2 minute read

It is easy to make generalisations about the quality of mobile library information online.

Online mobile library timetables are appalling

This may be generally true, but who says so and where’s the evidence?

Firstly, what makes good information? For a mobile library you’d expect to be able to find out where your nearest stop is, what day it arrives, the particular dates, and the time.

All websites have an obligation to be accessible, and make sure the information is available to everyone. This is especially the case for public sector websites, where people don’t always have a choice as to whether they use it not.

New legislation came into effect in September 2018 for all public sector websites to meet a minimum accessibility standard. More details are available at the gov.uk guidance: Make your public sector website or app accessible.

Given that it’s a legal requirement, this seems to be a reasonable measure to assess library timetables.

There are around 90 UK mobile library services. It is hard to assess all these in one go, so this post will look at the 22 in Scotland. This is not a substitute for a proper accessibility assessment, or real user testing. It simply gives an indication of common problems.

The process for the assessment was to look through each mobile library website and answer these questions:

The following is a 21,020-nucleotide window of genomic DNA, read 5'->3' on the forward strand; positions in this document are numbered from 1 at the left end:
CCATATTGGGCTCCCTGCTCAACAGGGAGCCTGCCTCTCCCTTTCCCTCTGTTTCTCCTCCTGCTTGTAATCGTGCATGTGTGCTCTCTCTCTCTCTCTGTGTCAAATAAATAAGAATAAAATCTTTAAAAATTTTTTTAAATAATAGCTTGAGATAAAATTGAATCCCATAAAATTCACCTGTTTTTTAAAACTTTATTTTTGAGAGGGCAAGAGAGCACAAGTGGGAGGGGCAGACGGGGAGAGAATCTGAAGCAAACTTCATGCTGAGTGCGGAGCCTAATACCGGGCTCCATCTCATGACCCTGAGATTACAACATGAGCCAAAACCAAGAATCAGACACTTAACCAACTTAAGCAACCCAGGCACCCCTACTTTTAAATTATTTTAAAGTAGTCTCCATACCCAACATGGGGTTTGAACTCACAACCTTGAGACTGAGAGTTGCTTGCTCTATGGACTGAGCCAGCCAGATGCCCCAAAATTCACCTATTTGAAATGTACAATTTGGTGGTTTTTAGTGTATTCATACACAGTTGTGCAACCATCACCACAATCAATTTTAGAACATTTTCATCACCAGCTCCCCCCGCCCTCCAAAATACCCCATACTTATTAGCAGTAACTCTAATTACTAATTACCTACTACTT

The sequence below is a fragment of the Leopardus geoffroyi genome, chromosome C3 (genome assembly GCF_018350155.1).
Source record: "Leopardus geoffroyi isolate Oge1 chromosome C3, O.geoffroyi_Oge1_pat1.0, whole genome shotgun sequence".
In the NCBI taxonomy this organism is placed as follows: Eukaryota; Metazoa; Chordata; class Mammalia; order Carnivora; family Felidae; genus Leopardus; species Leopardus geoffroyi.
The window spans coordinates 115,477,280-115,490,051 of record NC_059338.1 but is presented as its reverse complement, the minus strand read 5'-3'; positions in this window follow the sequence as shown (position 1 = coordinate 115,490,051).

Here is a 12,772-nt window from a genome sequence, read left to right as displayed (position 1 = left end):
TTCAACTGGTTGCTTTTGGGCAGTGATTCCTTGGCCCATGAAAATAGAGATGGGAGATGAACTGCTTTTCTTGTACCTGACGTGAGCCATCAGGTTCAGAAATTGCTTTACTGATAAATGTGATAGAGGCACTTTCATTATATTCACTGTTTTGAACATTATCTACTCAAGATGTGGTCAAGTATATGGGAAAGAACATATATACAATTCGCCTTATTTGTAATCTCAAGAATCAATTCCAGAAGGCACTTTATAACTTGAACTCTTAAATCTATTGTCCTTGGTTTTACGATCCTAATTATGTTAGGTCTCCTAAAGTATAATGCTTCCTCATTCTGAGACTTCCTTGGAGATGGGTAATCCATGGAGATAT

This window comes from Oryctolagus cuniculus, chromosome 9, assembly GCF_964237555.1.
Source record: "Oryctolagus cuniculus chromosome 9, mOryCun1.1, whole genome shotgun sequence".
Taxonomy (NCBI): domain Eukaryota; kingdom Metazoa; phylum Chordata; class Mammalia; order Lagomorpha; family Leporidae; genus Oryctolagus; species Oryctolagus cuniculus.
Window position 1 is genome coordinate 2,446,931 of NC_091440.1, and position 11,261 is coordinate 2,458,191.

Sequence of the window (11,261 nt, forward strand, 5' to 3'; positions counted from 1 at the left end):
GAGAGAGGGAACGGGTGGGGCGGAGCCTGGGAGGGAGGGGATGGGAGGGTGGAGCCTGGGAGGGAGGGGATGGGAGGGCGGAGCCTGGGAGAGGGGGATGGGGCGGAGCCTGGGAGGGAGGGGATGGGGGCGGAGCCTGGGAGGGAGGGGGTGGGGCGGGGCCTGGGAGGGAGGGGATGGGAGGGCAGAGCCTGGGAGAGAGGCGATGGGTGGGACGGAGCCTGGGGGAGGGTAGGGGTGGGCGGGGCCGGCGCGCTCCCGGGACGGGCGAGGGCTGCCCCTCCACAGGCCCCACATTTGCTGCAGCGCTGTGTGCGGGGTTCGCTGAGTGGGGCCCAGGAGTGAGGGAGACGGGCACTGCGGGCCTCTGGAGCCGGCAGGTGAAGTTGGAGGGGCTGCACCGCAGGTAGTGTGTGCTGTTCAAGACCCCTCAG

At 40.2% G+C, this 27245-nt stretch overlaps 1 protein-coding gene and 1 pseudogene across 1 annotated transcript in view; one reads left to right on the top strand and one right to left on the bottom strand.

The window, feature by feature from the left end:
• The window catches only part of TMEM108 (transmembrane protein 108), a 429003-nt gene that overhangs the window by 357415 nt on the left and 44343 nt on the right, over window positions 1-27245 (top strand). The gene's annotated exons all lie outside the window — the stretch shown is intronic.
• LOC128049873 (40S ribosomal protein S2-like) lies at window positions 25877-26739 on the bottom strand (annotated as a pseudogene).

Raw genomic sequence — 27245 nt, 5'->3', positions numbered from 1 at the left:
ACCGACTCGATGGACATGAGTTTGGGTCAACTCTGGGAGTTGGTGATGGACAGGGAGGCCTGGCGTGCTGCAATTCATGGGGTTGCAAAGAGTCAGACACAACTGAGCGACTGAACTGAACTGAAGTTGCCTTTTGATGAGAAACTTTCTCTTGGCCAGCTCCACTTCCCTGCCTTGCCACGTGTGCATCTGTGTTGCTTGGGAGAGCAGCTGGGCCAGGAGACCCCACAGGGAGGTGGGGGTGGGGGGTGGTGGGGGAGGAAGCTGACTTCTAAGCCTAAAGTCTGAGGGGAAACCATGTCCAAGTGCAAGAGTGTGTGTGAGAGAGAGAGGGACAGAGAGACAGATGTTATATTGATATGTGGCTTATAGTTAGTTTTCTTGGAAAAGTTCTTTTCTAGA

1. Is the information published as HTML? Information should be available in HTML format, as it provides better options for assistive technologies.
  2. Are web maps used? These are useful, but difficult to make accessible. Because of this they are a type of content that can be exempt from being made accessible. That does not mean public services can use maps and not care about accessibility. It means they should acknowledge they use maps, and also provide the information in alternative ways.
  3. Is the information published as a PDF? PDFs tend to be the most common format for mobile timetables. Although not ideal, measures can be taken to ensure PDFs are accessible, and they can be used in addition to web content (e.g. for an easily printable format).
  4. Does the website use colour for meaning? You should not use colour to convey meaning when it is the only method for doing so. For example, colour-coding calendar dates to show which dates a mobile route occurs on.
  5. Is there essential information missing? For example, a stop could be described as ‘week 1’ or ‘week 2’, but no dates are given to match to those week numbers.
  6. Does the website have an Accessibility Statement? This is a requirement of the legislation. The statement itself should match an assessed standard, but this exercise just looks at whether a statement could be found.
  7. Any additional notes about the timetables.

A pass/fail was then given to the service based upon the following criteria.

  1. The information must be published as HTML
  2. There must be no reliance on colour for meaning
  3. There must be no essential missing information
  4. The website must have an accessibility statement

The summary results are shown below, and full data is available in a spreadsheet file on GitHub.

For the 22 library services key findings were:

  • Three library services ‘passed’. Edinburgh, Perth and Kinross, and Scottish Borders. These will be very useful for reference in creating a single system to view mobile library data.
  • Only 12 service websites seemed to have an accessibility statement. In many cases the ones that did were outdated, and didn’t cover the information required to be provided.
  • Almost half (9) relied on colour to convey meaning.
  • 15 still used PDFs to publish mobile timetable information.